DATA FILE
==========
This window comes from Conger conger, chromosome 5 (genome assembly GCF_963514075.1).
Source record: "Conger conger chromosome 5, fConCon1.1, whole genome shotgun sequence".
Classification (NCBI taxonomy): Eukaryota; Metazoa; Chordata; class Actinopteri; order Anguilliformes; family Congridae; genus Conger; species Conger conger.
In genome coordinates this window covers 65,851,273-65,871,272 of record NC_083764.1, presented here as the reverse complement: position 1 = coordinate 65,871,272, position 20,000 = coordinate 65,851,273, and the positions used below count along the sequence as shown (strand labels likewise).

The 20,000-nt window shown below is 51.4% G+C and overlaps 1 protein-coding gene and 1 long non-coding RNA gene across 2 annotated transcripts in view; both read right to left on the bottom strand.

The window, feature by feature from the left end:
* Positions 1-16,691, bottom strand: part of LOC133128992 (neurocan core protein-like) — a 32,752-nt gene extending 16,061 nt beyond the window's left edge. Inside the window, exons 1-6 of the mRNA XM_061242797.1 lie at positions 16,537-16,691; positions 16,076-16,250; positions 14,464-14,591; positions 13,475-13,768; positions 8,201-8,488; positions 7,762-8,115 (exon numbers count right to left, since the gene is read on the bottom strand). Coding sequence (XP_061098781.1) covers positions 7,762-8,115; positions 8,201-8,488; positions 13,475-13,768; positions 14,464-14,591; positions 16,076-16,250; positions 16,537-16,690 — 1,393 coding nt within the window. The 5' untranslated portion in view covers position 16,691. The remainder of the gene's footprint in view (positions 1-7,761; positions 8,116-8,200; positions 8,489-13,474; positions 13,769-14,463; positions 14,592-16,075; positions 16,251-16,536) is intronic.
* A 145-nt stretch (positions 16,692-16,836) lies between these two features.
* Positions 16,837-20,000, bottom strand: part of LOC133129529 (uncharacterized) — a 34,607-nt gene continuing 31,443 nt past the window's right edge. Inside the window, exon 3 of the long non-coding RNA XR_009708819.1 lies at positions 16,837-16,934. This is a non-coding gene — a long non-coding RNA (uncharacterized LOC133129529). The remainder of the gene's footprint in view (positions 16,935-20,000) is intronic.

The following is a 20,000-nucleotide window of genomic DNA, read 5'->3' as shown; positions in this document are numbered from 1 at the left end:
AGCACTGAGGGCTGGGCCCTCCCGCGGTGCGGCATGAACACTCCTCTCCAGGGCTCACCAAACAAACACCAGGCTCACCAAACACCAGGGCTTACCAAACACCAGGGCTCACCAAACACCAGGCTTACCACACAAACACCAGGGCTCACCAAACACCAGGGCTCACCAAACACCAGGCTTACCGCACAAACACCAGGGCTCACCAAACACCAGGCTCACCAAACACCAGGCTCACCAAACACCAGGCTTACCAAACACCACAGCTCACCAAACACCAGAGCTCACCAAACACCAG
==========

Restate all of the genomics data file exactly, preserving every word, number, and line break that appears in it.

This window comes from Conger conger, chromosome 5 (genome assembly GCF_963514075.1).
Source record: "Conger conger chromosome 5, fConCon1.1, whole genome shotgun sequence".
Classification (NCBI taxonomy): Eukaryota; Metazoa; Chordata; class Actinopteri; order Anguilliformes; family Congridae; genus Conger; species Conger conger.
In genome coordinates this window covers 65,851,273-65,871,272 of record NC_083764.1, presented here as the reverse complement: position 1 = coordinate 65,871,272, position 20,000 = coordinate 65,851,273, and the positions used below count along the sequence as shown (strand labels likewise).

The 20,000-nt window shown below is 51.4% G+C and overlaps 1 protein-coding gene and 1 long non-coding RNA gene across 2 annotated transcripts in view; both read right to left on the bottom strand.

The window, feature by feature from the left end:
* Positions 1-16,691, bottom strand: part of LOC133128992 (neurocan core protein-like) — a 32,752-nt gene extending 16,061 nt beyond the window's left edge. Inside the window, exons 1-6 of the mRNA XM_061242797.1 lie at positions 16,537-16,691; positions 16,076-16,250; positions 14,464-14,591; positions 13,475-13,768; positions 8,201-8,488; positions 7,762-8,115 (exon numbers count right to left, since the gene is read on the bottom strand). Coding sequence (XP_061098781.1) covers positions 7,762-8,115; positions 8,201-8,488; positions 13,475-13,768; positions 14,464-14,591; positions 16,076-16,250; positions 16,537-16,690 — 1,393 coding nt within the window. The 5' untranslated portion in view covers position 16,691. The remainder of the gene's footprint in view (positions 1-7,761; positions 8,116-8,200; positions 8,489-13,474; positions 13,769-14,463; positions 14,592-16,075; positions 16,251-16,536) is intronic.
* A 145-nt stretch (positions 16,692-16,836) lies between these two features.
* Positions 16,837-20,000, bottom strand: part of LOC133129529 (uncharacterized) — a 34,607-nt gene continuing 31,443 nt past the window's right edge. Inside the window, exon 3 of the long non-coding RNA XR_009708819.1 lies at positions 16,837-16,934. This is a non-coding gene — a long non-coding RNA (uncharacterized LOC133129529). The remainder of the gene's footprint in view (positions 16,935-20,000) is intronic.

The following is a 20,000-nucleotide window of genomic DNA, read 5'->3' as shown; positions in this document are numbered from 1 at the left end:
AGCACTGAGGGCTGGGCCCTCCCGCGGTGCGGCATGAACACTCCTCTCCAGGGCTCACCAAACAAACACCAGGCTCACCAAACACCAGGGCTTACCAAACACCAGGGCTCACCAAACACCAGGCTTACCACACAAACACCAGGGCTCACCAAACACCAGGGCTCACCAAACACCAGGCTTACCGCACAAACACCAGGGCTCACCAAACACCAGGCTCACCAAACACCAGGCTCACCAAACACCAGGCTTACCAAACACCACAGCTCACCAAACACCAGAGCTCACCAAACACCAG